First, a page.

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March 1, 2024

The Hateful Eight retreads old territory

By TIM FREBORG | February 11, 2016


Georges Biard/CC-BY-SA 3.0 Soon after the release of Django Unchained, Tarentino revisits old territory with another Western.

If there is one thing that Tarantino is known for beyond his love of gratuitous violence, it is the diversity of his creations. The man has directed everything mafia dramas to spaghetti westerns to kung fu flick homages and infused his personal flare into each. It is almost out of character to see him retreading familiar territory, especially so soon after Django, with his recent release The Hateful Eight.

Set once again in the Old West, The Hateful Eight follows the story of a band of bounty hunters, rogues and peacemakers as a blizzard forces them to seek refuge at Minnie’s Haberdashery, a lodge on the road.

Among those at the lodge are Marquis Warren (Samuel Jackson), a former soldier turned bounty hunter; Chris Mannix (Walton Goggins), former Confederate turned sheriff; John Ruth (Kurt Russel), a bounty hunter known for taking marks alive just to watch them hang; and Daisy Domergue, Ruth’s most recently captured bounty.

Yet these four are not alone at the Haberdashery, as they draw the attention of several other lodgers. Ruth, wanting to make sure his bounty lives long enough to see her hanging, allies with Warren to ensure the other lodgers don’t violently seize the opportunity to cash in.

Yet as tensions mount at the lodge, people begin to be murdered one by one. The only issue is, no one knows or at least no one seems to know, just who is doing the killing.

Those familiar with Tarantino’s past works will notice an elephant in the room right from the film’s offset with its setting. From its location to its characters, The Hateful Eight definitely takes a few notes from Django Unchained in its execution. In fact, it would likely be fair to argue that Eight more closely parallels past works of Tarantino’s since Kill Bill Volume 2.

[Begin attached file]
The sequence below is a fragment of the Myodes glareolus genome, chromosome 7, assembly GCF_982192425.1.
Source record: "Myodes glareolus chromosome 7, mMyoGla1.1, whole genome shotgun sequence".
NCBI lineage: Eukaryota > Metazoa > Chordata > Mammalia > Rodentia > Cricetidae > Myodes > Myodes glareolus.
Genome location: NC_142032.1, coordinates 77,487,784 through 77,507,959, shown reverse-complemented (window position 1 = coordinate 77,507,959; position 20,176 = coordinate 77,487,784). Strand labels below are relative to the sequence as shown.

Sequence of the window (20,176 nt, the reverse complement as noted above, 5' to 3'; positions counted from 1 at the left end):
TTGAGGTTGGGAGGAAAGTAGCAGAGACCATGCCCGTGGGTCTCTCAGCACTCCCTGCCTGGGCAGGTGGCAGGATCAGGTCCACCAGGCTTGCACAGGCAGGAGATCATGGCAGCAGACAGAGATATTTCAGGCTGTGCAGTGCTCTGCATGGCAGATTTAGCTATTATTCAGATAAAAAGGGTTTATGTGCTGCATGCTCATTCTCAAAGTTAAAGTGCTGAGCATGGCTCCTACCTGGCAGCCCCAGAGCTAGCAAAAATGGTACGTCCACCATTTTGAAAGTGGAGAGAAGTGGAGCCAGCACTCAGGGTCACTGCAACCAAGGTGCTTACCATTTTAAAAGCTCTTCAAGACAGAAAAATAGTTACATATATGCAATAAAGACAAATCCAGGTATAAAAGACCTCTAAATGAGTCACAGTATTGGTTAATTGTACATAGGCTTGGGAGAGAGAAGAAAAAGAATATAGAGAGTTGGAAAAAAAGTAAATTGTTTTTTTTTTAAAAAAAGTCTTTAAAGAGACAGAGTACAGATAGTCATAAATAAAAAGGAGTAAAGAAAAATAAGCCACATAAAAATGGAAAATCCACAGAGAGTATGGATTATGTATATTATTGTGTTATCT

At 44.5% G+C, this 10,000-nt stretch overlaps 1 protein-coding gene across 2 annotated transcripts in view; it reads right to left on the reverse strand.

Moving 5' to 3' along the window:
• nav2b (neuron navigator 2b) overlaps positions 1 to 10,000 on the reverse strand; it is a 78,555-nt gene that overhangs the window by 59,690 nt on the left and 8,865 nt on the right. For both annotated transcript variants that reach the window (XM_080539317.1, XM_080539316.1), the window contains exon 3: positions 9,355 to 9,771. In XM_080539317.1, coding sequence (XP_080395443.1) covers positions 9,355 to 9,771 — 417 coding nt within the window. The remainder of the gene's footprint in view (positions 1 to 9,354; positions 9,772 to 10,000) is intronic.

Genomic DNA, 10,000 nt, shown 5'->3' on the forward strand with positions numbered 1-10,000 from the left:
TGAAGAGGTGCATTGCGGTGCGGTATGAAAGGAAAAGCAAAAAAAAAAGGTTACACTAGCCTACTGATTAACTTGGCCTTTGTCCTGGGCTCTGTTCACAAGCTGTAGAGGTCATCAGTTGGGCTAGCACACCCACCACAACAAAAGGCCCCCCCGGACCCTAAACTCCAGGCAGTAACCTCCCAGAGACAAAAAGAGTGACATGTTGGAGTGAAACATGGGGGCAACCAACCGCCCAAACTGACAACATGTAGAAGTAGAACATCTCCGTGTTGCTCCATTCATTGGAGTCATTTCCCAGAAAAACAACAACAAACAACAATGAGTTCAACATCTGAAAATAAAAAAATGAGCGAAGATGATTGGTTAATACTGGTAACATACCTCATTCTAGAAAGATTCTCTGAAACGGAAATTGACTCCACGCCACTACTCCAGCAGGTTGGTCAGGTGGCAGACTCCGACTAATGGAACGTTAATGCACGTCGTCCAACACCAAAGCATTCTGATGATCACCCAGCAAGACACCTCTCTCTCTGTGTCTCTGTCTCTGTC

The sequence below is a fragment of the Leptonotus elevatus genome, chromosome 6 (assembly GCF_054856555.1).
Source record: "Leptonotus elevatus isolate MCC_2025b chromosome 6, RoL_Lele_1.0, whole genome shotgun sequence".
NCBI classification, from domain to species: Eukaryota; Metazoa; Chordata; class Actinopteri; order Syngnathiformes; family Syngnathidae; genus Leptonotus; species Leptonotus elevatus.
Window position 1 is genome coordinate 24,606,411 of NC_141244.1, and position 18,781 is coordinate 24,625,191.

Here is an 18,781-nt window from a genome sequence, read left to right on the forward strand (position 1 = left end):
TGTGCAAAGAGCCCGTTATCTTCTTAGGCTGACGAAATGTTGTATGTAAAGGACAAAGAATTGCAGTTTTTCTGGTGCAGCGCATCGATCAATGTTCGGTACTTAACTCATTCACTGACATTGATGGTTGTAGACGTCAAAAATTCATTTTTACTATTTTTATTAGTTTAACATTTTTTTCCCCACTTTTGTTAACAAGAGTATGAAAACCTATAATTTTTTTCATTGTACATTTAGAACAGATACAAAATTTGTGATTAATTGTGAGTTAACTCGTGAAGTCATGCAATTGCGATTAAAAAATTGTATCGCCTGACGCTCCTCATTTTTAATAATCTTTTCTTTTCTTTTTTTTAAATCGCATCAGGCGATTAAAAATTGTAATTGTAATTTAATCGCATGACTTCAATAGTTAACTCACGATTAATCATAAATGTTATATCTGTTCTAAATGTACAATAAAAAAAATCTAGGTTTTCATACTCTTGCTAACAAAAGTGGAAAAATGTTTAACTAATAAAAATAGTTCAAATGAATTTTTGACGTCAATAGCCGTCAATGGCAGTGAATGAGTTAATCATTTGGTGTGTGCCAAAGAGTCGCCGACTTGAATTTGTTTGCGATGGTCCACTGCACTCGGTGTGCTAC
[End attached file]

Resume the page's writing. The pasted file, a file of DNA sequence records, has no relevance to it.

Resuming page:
While it would admittedly be easy to simply write the film off as a simple retread, what this film does change works extraordinarily well.

In fact, if it weren’t for the filmmaker’s typical gratuitous violence spattered throughout, it would almost be difficult to tag this film as a traditional Tarantino film. It has many more quiet moments, a true sense of actual dramatic tension and a much slower pace than his typical fare.

The film unfolds like a classical mystery rather than a guns-blazing standoff. There is definitely more Clue than The Good, The Bad, and the Ugly. In this sense, the film plays itself straight more than anything else, following a traditional style of mystery film progression, from its gradual escalation to its twists.

Yet despite its relatively safe, traditional narrative, it’s the characters that really give Eight the flair it has. There may not be an actor alive who understands how to bring a Tarantino character to life the way Samuel L. Jackson does, and his performance here is as excellent reminder of why we enjoy him so much. Equal parts bombastic and cold, sinister yet subtle, his performance stands firmly at the top of the class here.

However, despite his performance’s strength, it does feel as though it plays itself a little too safe.

Much like other typecast actors, such as Johnny Depp in a Tim Burton film or Robert Downey Jr. in any film he’s ever been in, there’s little fresh or new in Jackson’s portrayal of Warren. It is simply what we have come to expect. No more, no less.

Acting aside, however, what audiences really want to see are those well-known, gluten-free, organic, quintessential Tarantino-style bloodbaths and fortunately, the film certainly finds time amid its slow-paced drama to give audiences some truly glorious action. The filmmaker proves once again that, over the top violence aside, he really knows how to film intense fight scenes.

With cinematography and camera work that keeps the action flowing both quickly and fluidly, he makes sure that every push, punch and shot counts. While admittedly gratuitous in many respects, it’s true to the flair fans have come to expect from the filmmaker (besides, it does restrain itself from reaching Kill Bill levels, at the very least).

In all, for both longtime fans and newcomers to the Tarantino style, there is ironically a lot to like with The Hateful Eight. While definitely nothing new, and even a bit too safe in many respects, it works as a suitable entry point for these kinds of films, having just enough edge to appeal to longtime fans, while remaining traditional enough for the uninitiated or even those who dislike these kinds of films to find something to enjoy.

If the chance arises, The Hateful Eight is definitely a film worthy of a little love.

Overall rating: 8.5/10

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